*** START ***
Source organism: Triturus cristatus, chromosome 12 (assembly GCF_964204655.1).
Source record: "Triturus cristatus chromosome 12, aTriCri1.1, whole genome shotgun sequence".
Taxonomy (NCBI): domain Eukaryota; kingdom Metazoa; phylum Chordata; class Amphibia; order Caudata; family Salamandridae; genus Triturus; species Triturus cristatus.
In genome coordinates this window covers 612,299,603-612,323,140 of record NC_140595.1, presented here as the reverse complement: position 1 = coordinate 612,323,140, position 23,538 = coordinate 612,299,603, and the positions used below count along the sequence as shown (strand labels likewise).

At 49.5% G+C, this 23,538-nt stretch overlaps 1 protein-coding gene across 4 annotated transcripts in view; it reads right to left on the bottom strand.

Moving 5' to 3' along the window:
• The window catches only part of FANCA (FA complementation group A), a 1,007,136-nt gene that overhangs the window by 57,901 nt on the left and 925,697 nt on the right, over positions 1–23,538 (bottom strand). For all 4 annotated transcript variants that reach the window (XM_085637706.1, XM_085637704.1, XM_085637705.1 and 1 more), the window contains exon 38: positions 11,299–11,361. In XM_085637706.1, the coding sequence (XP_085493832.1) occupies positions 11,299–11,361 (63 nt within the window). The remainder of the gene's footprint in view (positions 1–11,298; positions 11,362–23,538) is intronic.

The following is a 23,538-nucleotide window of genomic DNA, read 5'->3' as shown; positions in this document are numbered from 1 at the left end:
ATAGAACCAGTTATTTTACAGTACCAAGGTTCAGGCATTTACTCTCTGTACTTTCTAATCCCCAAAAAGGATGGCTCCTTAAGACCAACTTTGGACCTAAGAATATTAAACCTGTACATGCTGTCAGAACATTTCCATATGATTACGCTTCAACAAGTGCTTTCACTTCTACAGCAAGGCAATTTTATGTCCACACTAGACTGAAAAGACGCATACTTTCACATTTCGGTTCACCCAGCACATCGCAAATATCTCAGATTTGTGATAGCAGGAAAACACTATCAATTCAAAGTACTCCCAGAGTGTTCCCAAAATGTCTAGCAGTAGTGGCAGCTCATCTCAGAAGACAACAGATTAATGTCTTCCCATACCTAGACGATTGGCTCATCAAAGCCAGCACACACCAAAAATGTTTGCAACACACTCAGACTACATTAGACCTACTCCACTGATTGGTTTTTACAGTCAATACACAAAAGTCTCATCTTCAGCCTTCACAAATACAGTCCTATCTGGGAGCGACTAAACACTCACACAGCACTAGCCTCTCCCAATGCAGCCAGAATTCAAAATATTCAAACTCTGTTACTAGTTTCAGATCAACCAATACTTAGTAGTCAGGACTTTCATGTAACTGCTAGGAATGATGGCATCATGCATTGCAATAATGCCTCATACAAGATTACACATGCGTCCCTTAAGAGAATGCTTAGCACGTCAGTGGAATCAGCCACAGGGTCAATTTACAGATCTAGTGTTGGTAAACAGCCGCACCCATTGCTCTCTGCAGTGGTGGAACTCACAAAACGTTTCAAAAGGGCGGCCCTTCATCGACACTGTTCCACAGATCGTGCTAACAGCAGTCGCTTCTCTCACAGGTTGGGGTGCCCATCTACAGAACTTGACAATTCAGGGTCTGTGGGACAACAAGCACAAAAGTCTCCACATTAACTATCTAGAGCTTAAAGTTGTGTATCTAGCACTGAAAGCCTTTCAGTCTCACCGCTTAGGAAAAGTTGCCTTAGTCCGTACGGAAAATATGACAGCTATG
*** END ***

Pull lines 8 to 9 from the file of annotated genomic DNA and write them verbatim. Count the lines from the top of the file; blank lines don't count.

The following is a 23,538-nucleotide window of genomic DNA, read 5'->3' as shown; positions in this document are numbered from 1 at the left end:
ATAGAACCAGTTATTTTACAGTACCAAGGTTCAGGCATTTACTCTCTGTACTTTCTAATCCCCAAAAAGGATGGCTCCTTAAGACCAACTTTGGACCTAAGAATATTAAACCTGTACATGCTGTCAGAACATTTCCATATGATTACGCTTCAACAAGTGCTTTCACTTCTACAGCAAGGCAATTTTATGTCCACACTAGACTGAAAAGACGCATACTTTCACATTTCGGTTCACCCAGCACATCGCAAATATCTCAGATTTGTGATAGCAGGAAAACACTATCAATTCAAAGTACTCCCAGAGTGTTCCCAAAATGTCTAGCAGTAGTGGCAGCTCATCTCAGAAGACAACAGATTAATGTCTTCCCATACCTAGACGATTGGCTCATCAAAGCCAGCACACACCAAAAATGTTTGCAACACACTCAGACTACATTAGACCTACTCCACTGATTGGTTTTTACAGTCAATACACAAAAGTCTCATCTTCAGCCTTCACAAATACAGTCCTATCTGGGAGCGACTAAACACTCACACAGCACTAGCCTCTCCCAATGCAGCCAGAATTCAAAATATTCAAACTCTGTTACTAGTTTCAGATCAACCAATACTTAGTAGTCAGGACTTTCATGTAACTGCTAGGAATGATGGCATCATGCATTGCAATAATGCCTCATACAAGATTACACATGCGTCCCTTAAGAGAATGCTTAGCACGTCAGTGGAATCAGCCACAGGGTCAATTTACAGATCTAGTGTTGGTAAACAGCCGCACCCATTGCTCTCTGCAGTGGTGGAACTCACAAAACGTTTCAAAAGGGCGGCCCTTCATCGACACTGTTCCACAGATCGTGCTAACAGCAGTCGCTTCTCTCACAGGTTGGGGTGCCCATCTACAGAACTTGACAATTCAGGGTCTGTGGGACAACAAGCACAAAAGTCTCCACATTAACTATCTAGAGCTTAAAGTTGTGTATCTAGCACTGAAAGCCTTTCAGTCTCACCGCTTAGGAAAAGTTGCCTTAGTCCGTACGGAAAATATGACAGCTATG